2 SAMUEL 18
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Absalom Slain 18:1 Then David numbered the people who were with him and set over them commanders of thousands and commanders of hundreds.
2 David sent the people out, one third under the command of Joab, one third under the command of Abishai the son of Zeruiah, Joab’s brother, and one third under the command of Ittai the Gittite. And the king said to the people, “I myself will surely go out with you also.”
3 But the people said, “You should not go out; for if we indeed flee, they will not care about us; even if half of us die, they will not care about us. But you are worth ten thousand of us; therefore now it is better that you be ready to help us from the city.”
4 Then the king said to them, “Whatever seems best to you I will do.” So the king stood beside the gate, and all the people went out by hundreds and thousands.
5 The king charged Joab and Abishai and Ittai, saying, “Deal gently for my sake with the young man Absalom.” And all the people heard when the king charged all the commanders concerning Absalom.
6 Then the people went out into the field against Israel, and the battle took place in the forest of Ephraim.
7 The people of Israel were defeated there before the servants of David, and the slaughter there that day was great, 20,000 men.
8 For the battle there was spread over the whole countryside, and the forest devoured more people that day than the sword devoured.
9 Now Absalom happened to meet the servants of David. For Absalom was riding on his mule, and the mule went under the thick branches of a great oak. And his head caught fast in the oak, so he was left hanging between heaven and earth, while the mule that was under him kept going.
10 When a certain man saw it, he told Joab and said, “Behold, I saw Absalom hanging in an oak.”
11 Then Joab said to the man who had told him, “Now behold, you saw him! Why then did you not strike him there to the ground? And I would have given you ten pieces of silver and a belt.”
12 The man said to Joab, “Even if I should receive a thousand pieces of silver in my hand, I would not put out my hand against the king’s son; for in our hearing the king charged you and Abishai and Ittai, saying, ‘Protect for me the young man Absalom!’
13 Otherwise, if I had dealt treacherously against his life (and there is nothing hidden from the king), then you yourself would have stood aloof.”
14 Then Joab said, “I will not waste time here with you.” So he took three spears in his hand and thrust them through the heart of Absalom while he was yet alive in the midst of the oak.
15 And ten young men who carried Joab’s armor gathered around and struck Absalom and killed him.
16 Then Joab blew the trumpet, and the people returned from pursuing Israel, for Joab restrained the people.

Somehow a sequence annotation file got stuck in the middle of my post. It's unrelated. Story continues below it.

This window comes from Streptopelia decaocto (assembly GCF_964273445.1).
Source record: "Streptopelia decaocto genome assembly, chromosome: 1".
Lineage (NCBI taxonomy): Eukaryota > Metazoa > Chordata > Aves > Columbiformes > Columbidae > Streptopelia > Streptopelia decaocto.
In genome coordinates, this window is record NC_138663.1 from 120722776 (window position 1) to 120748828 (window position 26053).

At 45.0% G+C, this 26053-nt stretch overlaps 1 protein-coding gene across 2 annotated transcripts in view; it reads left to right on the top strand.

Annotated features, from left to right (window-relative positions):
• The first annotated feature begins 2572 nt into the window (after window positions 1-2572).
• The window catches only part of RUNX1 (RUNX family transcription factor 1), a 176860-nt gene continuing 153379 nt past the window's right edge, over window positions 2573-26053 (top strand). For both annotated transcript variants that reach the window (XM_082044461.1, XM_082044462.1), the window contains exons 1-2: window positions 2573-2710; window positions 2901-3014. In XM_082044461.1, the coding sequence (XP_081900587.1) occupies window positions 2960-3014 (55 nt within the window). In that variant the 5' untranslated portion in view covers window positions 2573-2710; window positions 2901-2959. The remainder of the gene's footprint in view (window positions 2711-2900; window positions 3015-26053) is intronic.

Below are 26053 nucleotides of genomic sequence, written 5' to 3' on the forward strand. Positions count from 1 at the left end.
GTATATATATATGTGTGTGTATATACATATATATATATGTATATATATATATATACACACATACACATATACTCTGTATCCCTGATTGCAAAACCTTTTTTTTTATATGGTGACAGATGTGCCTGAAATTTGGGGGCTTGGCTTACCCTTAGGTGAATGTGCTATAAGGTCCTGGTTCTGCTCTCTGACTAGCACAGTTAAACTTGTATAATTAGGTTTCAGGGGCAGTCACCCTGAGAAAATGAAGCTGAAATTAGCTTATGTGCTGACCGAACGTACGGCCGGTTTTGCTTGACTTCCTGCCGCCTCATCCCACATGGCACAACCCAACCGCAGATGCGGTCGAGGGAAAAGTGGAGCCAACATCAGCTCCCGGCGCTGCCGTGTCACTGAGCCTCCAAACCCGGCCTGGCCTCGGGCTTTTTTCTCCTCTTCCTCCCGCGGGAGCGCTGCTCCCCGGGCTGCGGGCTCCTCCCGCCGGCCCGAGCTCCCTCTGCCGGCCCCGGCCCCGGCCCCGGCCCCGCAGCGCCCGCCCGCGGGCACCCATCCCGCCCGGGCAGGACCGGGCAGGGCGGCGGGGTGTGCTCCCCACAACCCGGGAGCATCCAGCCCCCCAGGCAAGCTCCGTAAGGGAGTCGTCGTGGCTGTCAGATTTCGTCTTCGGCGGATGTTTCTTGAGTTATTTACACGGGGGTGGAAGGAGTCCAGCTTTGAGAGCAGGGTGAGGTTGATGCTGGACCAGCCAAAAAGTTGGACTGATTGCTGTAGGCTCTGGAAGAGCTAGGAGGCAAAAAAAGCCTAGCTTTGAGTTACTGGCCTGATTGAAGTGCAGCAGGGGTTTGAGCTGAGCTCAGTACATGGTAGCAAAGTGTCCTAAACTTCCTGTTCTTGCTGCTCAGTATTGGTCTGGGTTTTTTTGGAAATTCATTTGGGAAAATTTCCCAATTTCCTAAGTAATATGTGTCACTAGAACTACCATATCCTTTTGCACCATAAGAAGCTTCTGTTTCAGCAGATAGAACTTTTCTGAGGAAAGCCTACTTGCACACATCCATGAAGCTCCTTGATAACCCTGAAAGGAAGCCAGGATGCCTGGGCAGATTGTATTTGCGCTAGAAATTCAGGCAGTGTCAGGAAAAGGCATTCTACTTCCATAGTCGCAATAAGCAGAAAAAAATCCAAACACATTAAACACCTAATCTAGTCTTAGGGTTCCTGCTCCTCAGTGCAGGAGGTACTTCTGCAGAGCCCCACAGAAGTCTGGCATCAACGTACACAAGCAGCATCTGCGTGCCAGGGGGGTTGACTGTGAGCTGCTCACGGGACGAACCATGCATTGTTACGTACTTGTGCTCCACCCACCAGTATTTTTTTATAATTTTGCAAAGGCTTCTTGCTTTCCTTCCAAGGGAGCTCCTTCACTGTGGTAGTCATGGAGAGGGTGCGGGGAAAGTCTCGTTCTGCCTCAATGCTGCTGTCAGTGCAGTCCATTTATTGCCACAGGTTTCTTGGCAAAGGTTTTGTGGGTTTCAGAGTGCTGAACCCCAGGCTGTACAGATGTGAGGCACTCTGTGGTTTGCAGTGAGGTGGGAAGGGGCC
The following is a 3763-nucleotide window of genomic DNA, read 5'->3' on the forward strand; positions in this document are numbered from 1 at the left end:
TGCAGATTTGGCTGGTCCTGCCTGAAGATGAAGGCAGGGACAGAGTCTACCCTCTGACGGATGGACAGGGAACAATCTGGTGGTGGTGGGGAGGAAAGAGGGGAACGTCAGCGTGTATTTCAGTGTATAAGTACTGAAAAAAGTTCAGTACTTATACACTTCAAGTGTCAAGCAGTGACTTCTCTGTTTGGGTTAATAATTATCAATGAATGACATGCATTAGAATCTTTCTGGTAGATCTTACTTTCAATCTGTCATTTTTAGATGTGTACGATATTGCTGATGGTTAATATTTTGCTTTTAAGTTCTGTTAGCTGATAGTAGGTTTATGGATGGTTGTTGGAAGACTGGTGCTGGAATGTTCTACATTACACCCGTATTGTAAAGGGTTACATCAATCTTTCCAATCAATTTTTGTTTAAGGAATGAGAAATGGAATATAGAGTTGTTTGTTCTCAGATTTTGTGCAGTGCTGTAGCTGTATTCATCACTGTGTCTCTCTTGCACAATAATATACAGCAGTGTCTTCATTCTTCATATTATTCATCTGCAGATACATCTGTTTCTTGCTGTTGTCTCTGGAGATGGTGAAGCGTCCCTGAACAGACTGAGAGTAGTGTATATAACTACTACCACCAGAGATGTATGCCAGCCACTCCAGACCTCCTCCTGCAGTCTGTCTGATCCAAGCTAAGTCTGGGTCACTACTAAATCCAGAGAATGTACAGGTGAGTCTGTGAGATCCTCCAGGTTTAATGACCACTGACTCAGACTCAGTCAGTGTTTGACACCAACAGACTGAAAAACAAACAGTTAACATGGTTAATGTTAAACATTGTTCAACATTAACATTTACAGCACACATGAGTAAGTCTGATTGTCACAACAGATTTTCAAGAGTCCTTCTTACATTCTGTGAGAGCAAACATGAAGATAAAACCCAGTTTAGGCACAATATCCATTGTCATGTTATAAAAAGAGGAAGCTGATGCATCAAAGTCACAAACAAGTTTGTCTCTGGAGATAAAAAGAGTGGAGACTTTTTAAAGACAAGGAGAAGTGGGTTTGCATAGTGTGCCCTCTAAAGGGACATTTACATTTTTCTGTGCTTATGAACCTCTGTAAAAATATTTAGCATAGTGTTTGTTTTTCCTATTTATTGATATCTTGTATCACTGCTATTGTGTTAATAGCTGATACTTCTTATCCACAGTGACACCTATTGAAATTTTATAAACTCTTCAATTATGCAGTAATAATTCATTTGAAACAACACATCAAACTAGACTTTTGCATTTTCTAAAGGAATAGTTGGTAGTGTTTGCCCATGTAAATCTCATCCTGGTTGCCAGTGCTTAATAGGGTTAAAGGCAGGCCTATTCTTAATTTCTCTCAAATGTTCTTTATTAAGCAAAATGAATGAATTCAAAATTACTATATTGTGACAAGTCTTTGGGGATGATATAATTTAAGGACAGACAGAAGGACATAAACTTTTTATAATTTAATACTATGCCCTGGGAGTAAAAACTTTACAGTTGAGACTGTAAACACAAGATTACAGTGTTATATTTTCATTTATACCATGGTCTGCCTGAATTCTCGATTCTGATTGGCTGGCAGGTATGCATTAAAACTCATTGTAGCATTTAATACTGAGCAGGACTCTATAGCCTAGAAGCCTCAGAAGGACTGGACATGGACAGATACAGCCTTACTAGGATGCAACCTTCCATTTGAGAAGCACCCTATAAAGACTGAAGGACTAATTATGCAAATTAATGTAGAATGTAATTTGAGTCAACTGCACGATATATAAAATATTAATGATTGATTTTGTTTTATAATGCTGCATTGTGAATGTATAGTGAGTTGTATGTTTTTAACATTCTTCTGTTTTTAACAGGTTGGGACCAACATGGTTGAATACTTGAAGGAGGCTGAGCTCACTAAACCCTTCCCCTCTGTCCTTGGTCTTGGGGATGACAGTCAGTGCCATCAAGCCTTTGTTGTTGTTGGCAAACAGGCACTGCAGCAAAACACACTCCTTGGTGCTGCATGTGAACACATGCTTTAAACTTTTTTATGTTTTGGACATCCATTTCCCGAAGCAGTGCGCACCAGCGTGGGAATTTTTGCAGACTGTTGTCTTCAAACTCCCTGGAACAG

17 They took Absalom and cast him into a deep pit in the forest and erected over him a very great heap of stones. And all Israel fled, each to his tent.
18 Now Absalom in his lifetime had taken and set up for himself a pillar which is in the King’s Valley, for he said, “I have no son to preserve my name.” So he named the pillar after his own name, and it is called Absalom’s Monument to this day.
David Is Grief-stricken 19 Then Ahimaaz the son of Zadok said, “Please let me run and bring the king news that the LORD has freed him from the hand of his enemies.”
20 But Joab said to him, “You are not the man to carry news this day, but you shall carry news another day; however, you shall carry no news today because the king’s son is dead.”
21 Then Joab said to the Cushite, “Go, tell the king what you have seen.” So the Cushite bowed to Joab and ran.
22 Now Ahimaaz the son of Zadok said once more to Joab, “But whatever happens, please let me also run after the Cushite.” And Joab said, “Why would you run, my son, since you will have no reward for going?”
23 “But whatever happens,” he said, “I will run.” So he said to him, “Run.” Then Ahimaaz ran by way of the plain and passed up the Cushite.
24 Now David was sitting between the two gates; and the watchman went up to the roof of the gate by the wall, and raised his eyes and looked, and behold, a man running by himself.
25 The watchman called and told the king. And the king said, “If he is by himself there is good news in his mouth.” And he came nearer and nearer.
26 Then the watchman saw another man running; and the watchman called to the gatekeeper and said, “Behold, another man running by himself.” And the king said, “This one also is bringing good news.”
27 The watchman said, “I think the running of the first one is like the running of Ahimaaz the son of Zadok.” And the king said, “This is a good man and comes with good news.”
28 Ahimaaz called and said to the king, “All is well.” And he prostrated himself before the king with his face to the ground. And he said, “Blessed is the LORD your God, who has delivered up the men who lifted their hands against my lord the king.”
29 The king said, “Is it well with the young man Absalom?” And Ahimaaz answered, “When Joab sent the king’s servant, and your servant, I saw a great tumult, but I did not know what it was.”
30 Then the king said, “Turn aside and stand here.” So he turned aside and stood still.
31 Behold, the Cushite arrived, and the Cushite said, “Let my lord the king receive good news, for the LORD has freed you this day from the hand of all those who rose up against you.”
32 Then the king said to the Cushite, “Is it well with the young man Absalom?” And the Cushite answered, “Let the enemies of my lord the king, and all who rise up against you for evil, be as that young man!”
33 The king was deeply moved and went up to the chamber over the gate and wept. And thus he said as he walked, “O my son Absalom, my son, my son Absalom! Would I had died instead of you, O Absalom, my son, my son!”
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